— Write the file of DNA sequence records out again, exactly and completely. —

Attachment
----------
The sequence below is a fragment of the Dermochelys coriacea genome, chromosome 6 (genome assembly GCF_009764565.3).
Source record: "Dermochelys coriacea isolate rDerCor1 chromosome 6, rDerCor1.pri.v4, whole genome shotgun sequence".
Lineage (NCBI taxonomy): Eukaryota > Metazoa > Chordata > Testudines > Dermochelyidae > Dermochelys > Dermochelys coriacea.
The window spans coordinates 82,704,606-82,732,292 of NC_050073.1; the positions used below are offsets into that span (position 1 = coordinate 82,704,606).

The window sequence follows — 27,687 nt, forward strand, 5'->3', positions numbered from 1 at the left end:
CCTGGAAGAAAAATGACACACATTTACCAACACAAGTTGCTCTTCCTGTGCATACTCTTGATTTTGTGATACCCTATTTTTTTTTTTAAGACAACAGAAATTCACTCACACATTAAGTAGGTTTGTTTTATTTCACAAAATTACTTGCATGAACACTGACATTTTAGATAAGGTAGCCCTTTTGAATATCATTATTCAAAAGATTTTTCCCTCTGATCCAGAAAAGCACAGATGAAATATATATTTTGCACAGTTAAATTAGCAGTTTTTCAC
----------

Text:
The sequence below is a fragment of the Dermochelys coriacea genome, chromosome 6 (genome assembly GCF_009764565.3).
Source record: "Dermochelys coriacea isolate rDerCor1 chromosome 6, rDerCor1.pri.v4, whole genome shotgun sequence".
Lineage (NCBI taxonomy): Eukaryota > Metazoa > Chordata > Testudines > Dermochelyidae > Dermochelys > Dermochelys coriacea.
The window spans coordinates 82,704,606-82,732,292 of NC_050073.1; the positions used below are offsets into that span (position 1 = coordinate 82,704,606).

The window sequence follows — 27,687 nt, forward strand, 5'->3', positions numbered from 1 at the left end:
CCTGGAAGAAAAATGACACACATTTACCAACACAAGTTGCTCTTCCTGTGCATACTCTTGATTTTGTGATACCCTATTTTTTTTTTTAAGACAACAGAAATTCACTCACACATTAAGTAGGTTTGTTTTATTTCACAAAATTACTTGCATGAACACTGACATTTTAGATAAGGTAGCCCTTTTGAATATCATTATTCAAAAGATTTTTCCCTCTGATCCAGAAAAGCACAGATGAAATATATATTTTGCACAGTTAAATTAGCAGTTTTTCAC